Petroleum Geochemistry of North Slope Alaska: Source Rocks, Crude Oil Properties, and Migration of Hydrocarbons
Published:January 01, 1985
J. Connan, D. A. DesAutels, A. K. Aldridge, 1985. "Petroleum Geochemistry of North Slope Alaska: Source Rocks, Crude Oil Properties, and Migration of Hydrocarbons", Alaska North Slope Oil-Rock Correlation Study: Analysis of North Slope Crude, Leslie B. Magoon, George E. Claypool
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Fifteen rock samples and 9 crude oils from 16 wells of the North Slope of Alaska have been investigated by organic geochemical techniques in order to assess the source rock potential for oil in Cretaceous formations and to find the tentative origin of oils accumulated in reservoirs ranging from Mississippian-Pennsylvanian to Cenomanian-Albian.
Vitrinite reflectance as well as organic geochemical data (chloroform extract, gas analyses, Tmax) show that the older formations analyzed (Kingak, Shublik, and Sadlerochit) are generally too mature to have generated the oils. Among the rock samples examined, only sediments from the pebble shale unit, the Torok, and the Kingak formations have maturities in agreement with oil genesis. In the two main formations, namely pebble shale and Torok, a maturity suite ranging from immature to mature sediments has been characterized.
Quality of the kerogen, assessed by Rock-Eval pyrolysis, has been found to be at least fair in the Torok Formation and pebble shale unit. Surprisingly, hydrogen indexes (HI) often do not exceed 80. The genetic potential, measured by Sx + S2 from Rock-Eval pyrolysis data, peaks at 4 mg/g of rock but is generally within the 0.5 to 2.5 range. Cretaceous formations of North Slope Alaska are at least moderate source rocks (Sx + S2 = 2-6 mg/g rock). Basic organic geochemistry data (Rock-Eval, chloroform extract, and gas yield) demonstrated that the pebble shale unit is a better (fair to good) source rock than the Torok Formation (poor source rock).
Detailed organic geochemistry by gas chromatography and computerized gas chromatography-mass spectrometer have allowed a maturation assessment of kerogen by molecular measurements on steranes and terpanes. Maturities of dispersed organic matter, assessed by molecular parameters, have been compared to maturities based on vitrinite reflectance measurement data. The vitrinite reflectance scale generally matched the organic geochemical classification; however, some discrepancies have been observed in Torok samples within the 0.5 to 0.6% R0 range.
Maturity of oils, assessed by molecular measurements on steranes and terpanes, is variable. Comparison of maturities of oils to maturities of indigenous chloroform extracts provides a tool to approach migration of hydrocarbons. The moderate maturity of Umiat oil and Seabee condensate suggests a migration of limited extent which is, in addition, in good agreement with a Torok origin. The striking discrepancy between the maturity of pebble shale sediments in the Walakpa No. 1 well and the maturity of South Barrow oils indicates that the oils accumulated in pebble shale and Sag River sandstones originate from much deeper source rocks.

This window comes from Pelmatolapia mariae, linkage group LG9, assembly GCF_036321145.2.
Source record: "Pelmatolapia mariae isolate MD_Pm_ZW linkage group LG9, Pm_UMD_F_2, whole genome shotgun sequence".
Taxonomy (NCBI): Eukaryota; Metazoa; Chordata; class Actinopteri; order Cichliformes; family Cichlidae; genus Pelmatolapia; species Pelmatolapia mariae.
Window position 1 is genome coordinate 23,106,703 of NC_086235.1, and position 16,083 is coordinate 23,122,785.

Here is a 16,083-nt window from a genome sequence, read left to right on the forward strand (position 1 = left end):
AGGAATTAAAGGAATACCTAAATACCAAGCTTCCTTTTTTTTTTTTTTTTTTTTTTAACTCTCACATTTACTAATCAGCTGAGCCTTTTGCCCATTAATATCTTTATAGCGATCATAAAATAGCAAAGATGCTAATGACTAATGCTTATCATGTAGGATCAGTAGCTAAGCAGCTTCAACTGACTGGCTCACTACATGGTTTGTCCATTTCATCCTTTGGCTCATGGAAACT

Geochemical characteristics of alkanes and aromatics from the Torok and the pebble shale source rocks are closely related. Oil-to-source rock correlations are, in some cases, difficult to establish because crude oil properties obviously reflect molecular changes through migration (amount of alkanes, of tricyclic and tetracyclic terpanes, of ββ steranes, etc.). A combined review of isotopic, molecular, and geological data has, however, allowed the finalizing of a diagnosis regarding the origin of each crude oil including those that have been recognized as biodegraded oils.
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Alaska North Slope Oil-Rock Correlation Study: Analysis of North Slope Crude
The Alaska North Slope oil-rock correlation study was organized because several oil companies requested oil and rock samples for geochemical analyses that were recovered during the exploration drilling in the National Petroleum Reserve in Alaska (NPRA). Samples acquired with public funds could not be given to private organizations unless some guarantees could be provided that the information acquired from these samples could be made available to the public. For this reason, in August 1981, we sent out over 40 invitations to research laboratories in industry, government, and academia.
Requirements to participate in this study included: (1) participation in an AAPG-sponsored research conference, (2) presentation of the data interpretations at the 1983 Annual AAPG Meeting in Dallas Texas, and (3) contribution of a manuscript, to include all acquired data and interpretations, that would be included in a symposium volume. If a research group wished to participate, they were to write a letter of intent that included their proposed analytical program and a statement indicating that the requirements would be adhered to by their group. Even with these stringent requirements, 30 research groups wished to participate. A balanced cross section of research groups are participating and are as follows: 15 from oil companies, 7 from commercial laboratories, 7 from government laboratories, and 1 university laboratory. These groups are listed in Table 1.
In January 1982, each research group was sent 8 oils and 15 rocks recovered from NPRA drilling and 1 oil from the Prudhoe Bay field. Each group then proceeded to analyze these samples as they indicated in their letter of intent.